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The health risks of pet obesity 

Obesity can be defined as an excess of body fat that is enough to impair health, welfare and quality of life.

It can affect all types of pet and the main cause is from eating too much or not exercising enough, although some diseases can cause obesity.

Obesity in people is generally 20-25 per cent above ideal bodyweight. This is likely to be similar in pets; however, it will vary.

If a pet is overweight, it can cause a lot of unnecessary suffering and can be extremely disabling.

Are certain pets more likely to be obese?

Several factors make obesity more likely in pets. For dogs, for example, certain breeds have a higher risk and this also increases with age. Neutered dogs are more at risk.

Apart from older dogs, obesity is reported to be more common in females.

It’s also been shown that obese owners may be more likely to have obese dogs, perhaps because they are less likely to exercise their dog or less able to recognise obesity.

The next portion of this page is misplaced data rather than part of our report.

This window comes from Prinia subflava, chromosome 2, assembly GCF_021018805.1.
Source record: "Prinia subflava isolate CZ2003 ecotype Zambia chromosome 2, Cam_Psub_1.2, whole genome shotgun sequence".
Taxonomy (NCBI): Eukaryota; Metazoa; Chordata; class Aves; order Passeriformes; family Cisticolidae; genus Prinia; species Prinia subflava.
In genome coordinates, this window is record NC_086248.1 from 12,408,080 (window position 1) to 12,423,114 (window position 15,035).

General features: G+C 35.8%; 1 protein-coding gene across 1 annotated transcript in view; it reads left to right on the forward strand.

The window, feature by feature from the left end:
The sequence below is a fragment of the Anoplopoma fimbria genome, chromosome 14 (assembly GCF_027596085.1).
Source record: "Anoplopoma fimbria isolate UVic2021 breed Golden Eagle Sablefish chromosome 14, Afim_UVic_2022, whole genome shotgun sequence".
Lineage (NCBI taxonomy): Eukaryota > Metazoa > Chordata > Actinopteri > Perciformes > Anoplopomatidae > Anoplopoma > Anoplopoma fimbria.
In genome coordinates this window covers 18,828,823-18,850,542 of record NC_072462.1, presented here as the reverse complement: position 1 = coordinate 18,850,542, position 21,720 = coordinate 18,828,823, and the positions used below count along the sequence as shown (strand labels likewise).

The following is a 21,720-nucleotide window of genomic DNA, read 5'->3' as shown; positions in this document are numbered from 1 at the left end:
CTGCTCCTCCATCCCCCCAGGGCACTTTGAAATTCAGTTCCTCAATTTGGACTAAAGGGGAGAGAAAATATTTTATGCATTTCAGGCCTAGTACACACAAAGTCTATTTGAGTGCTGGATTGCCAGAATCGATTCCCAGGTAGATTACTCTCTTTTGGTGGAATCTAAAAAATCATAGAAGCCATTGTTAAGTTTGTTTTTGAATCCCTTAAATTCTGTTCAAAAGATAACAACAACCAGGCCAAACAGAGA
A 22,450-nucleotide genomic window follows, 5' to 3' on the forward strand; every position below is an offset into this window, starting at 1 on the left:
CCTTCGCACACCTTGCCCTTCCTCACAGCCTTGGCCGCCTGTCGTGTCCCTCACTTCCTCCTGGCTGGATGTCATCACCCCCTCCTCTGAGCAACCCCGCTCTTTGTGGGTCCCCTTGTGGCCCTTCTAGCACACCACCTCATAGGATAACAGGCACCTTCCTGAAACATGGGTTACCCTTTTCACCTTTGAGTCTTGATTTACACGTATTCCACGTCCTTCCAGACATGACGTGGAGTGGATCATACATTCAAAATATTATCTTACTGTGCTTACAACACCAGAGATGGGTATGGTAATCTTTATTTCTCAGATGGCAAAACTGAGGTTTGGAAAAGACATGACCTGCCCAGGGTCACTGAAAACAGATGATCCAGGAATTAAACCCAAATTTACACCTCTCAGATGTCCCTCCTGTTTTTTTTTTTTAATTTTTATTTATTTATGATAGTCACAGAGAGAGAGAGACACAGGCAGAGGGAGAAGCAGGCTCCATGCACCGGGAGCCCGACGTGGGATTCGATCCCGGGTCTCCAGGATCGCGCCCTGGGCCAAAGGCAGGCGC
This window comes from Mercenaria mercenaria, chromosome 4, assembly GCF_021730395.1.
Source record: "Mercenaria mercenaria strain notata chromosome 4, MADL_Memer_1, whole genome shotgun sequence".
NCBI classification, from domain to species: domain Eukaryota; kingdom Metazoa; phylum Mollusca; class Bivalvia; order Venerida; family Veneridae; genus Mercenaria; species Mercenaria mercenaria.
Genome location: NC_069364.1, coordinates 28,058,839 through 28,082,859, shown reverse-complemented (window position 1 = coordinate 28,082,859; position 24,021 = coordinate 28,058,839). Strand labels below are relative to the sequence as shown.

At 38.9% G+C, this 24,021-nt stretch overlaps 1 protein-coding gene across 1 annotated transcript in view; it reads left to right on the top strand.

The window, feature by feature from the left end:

Similar factors may also be associated with other animals.

The health risks of obesity

Obesity can cause serious health and welfare problems and make existing problems worse. This can reduce the length and quality of a pet’s life.

Some serious medical conditions associated with obesity are diabetes, heart disease, respiratory distress, high blood pressure and cancers.

Obesity is also likely to affect a pet’s ability to perform natural behaviours (e.g. exercise normally).

 

Preventing obesity

For dogs and cats there are a few simple checks you can do:

You should be able to see and feel the outline of your pet’s ribs without excess fat covering.

You should be able to see and feel your pet’s waist and it should be clearly visible when viewed from above.

Your pet’s belly should be tucked up when viewed from the side.

If your pet does not pass these checks, or if you are in any doubt, consult your vet.

They will be able to provide a health check and if necessary recommend a weight reduction programme.